Serial Experiments Lain Vol. #2 (of 4) (Mania.com)
Review Date: Tuesday, March 16, 2004
Release Date: Monday, March 08, 2004
What They Say
KNIGHTS: a super hacker group that has great influence in the wired. No one knows who the members are, but they control information and sometimes develop and distribute illegal information equipment. When Lain metaphorsizes her physical self into the wired to search for an answer to incidents of kids committing suicide, she finds that the KNIGHTS are behind these incidents...
Includes episodes 5-7: Distortion, Kids, Society.
Return to the weird world of Lain, as things get even more strange, but more about the Wired is revealed.
I stuck with the Japanese audio track for this disc, having seen the entire show dubbed before. The sound is nice and clear, and I noticed no dropouts or distortions. There's not all that much depth to the track, but it's pretty solid with no technical problems. Spot-checking the English track showed up no problems. Incidentally, the opening song, "Duvet" by Boa, is a fantastic and catchy song that's perfect for the show.
The video on the whole looks very nice, and the minor problems I had with the first volume (a slight bit of pixellation) seem to be gone here. The transfer is a bit grainy, more noticeable during the darker scenes, but that's to be expected. Overall this is a nice transfer.
No packaging was included as this was a check disc.
The menus are much the same as volume 1, which means they fit with the show well, but aren't all that exciting. They're all static menus with the relevant buttons in place (though the main menu has a series of stills in the background instead of just one image). Selections are nice and fast, and it's an easy menu to find your way around.
The extras are much the same as before in terms of what they are, but just new versions. We get the same Madman produced DVD trailer (as the disc was authored by them), along with an advert for the second home video volume, an advert for the Cyberia mix soundtrack, and another promo for the PlayStation game. A gallery of 18 conceptual drawings is included, but these extras always make me long for even more, no matter how nice the drawings are. The extras are rounded out with a strange short clip of Lain with an umbrella getting hit by the camera, which was an easter egg on the US release. Amusing, and certainly odd enough for the show!
Content: (please note that content portions of a review may contain spoilers)
While the first volume of Lain introduced us to the characters and the Wired, hinting at the oddities of certain characters and events, the second volume takes things further, exploring the world of the Wired and how it relates to the real world.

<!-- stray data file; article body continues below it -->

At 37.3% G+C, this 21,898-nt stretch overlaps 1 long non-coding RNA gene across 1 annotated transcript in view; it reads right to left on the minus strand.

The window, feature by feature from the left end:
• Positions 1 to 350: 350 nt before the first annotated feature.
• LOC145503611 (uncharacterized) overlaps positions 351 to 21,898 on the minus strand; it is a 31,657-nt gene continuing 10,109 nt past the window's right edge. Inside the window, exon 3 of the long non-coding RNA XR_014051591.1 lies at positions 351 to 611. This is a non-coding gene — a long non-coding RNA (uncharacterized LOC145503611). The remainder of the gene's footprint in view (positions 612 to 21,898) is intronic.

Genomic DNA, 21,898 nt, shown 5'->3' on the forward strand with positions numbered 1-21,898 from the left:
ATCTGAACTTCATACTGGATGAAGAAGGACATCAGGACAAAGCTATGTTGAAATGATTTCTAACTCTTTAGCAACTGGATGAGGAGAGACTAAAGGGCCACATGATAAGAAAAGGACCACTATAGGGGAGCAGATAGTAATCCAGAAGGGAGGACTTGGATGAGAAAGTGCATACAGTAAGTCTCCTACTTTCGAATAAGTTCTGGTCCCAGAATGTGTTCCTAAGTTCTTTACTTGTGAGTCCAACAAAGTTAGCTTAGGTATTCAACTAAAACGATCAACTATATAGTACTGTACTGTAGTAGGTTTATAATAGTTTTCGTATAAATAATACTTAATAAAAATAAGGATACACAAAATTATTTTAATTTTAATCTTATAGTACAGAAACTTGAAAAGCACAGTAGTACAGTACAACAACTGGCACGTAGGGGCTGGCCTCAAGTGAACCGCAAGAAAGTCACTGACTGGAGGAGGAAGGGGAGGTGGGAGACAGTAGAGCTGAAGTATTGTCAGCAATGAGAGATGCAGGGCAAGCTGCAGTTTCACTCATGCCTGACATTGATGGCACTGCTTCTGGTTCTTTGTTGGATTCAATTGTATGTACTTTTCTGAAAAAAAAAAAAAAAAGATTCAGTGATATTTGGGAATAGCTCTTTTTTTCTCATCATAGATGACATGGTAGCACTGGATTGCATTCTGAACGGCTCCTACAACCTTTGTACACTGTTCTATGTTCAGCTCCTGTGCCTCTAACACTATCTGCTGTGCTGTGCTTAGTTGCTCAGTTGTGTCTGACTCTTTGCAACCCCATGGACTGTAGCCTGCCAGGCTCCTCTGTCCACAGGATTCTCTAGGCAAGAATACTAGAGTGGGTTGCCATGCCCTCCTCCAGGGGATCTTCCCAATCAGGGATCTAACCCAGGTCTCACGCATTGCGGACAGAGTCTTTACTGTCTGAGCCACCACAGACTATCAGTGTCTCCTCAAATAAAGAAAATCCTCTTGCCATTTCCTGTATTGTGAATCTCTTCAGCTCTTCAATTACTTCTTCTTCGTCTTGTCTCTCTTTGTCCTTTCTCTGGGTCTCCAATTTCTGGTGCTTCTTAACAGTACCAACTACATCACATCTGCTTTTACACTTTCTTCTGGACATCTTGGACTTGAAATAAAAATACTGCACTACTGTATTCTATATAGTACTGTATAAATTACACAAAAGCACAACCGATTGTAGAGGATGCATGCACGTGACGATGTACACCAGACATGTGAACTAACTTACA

The first episode on the disc, "Distortion", focuses more on Lain's sister, Mika. When Lain is walking through town one day, she hears a voice in her head talking about the Wired. Later, she is sitting at home by her bed, talking to a doll. The doll tells her that for every event there is first a prophecy, and the event first comes into existence when that is made. Lain's first question is who creates the prophecy, but it goes unanswered. The next day, the traffic signals in Tokyo are all giving out false information, and as Mika walks along the street, she meets a boy who spills his drink on her. When she goes to wipe it off, a message is sprawled across her handkerchief proclaiming, "The other side is overcrowded. The dead will have nowhere to go." When she turns around, she sees a girl standing in the middle of the street as cars whiz by ? it's Lain. She shrugs it off and walks away, but when she looks at the massive advertising video wall, Lain's face appears.
Lain's friends soon begin receiving spam mail about the prophecy being fulfilled, and even seem to suspect her of the hacking. The episode continues to show Lain becoming more and more engrossed in the Wired, and her friends seem to be aware things aren't right. As the story continues, more and more information is revealed about the Wired, but once again it's not spoon-fed. The conversations Lain has with her parents, who just talk about the Wired seem to say a lot if you take note of what they're saying. Her dad, in particular, suggests that things happening in the Wired could begin to manifest themselves in the real world, through prophecies. Not only that, but as Mika becomes more aware of things going on around her, especially with Lain, she eventually seems to be replaced with a "new" sister copy, as she vanishes, and Lain sees the residue. It certainly hints at the lines between the Wired and the real world becoming more and more blurred.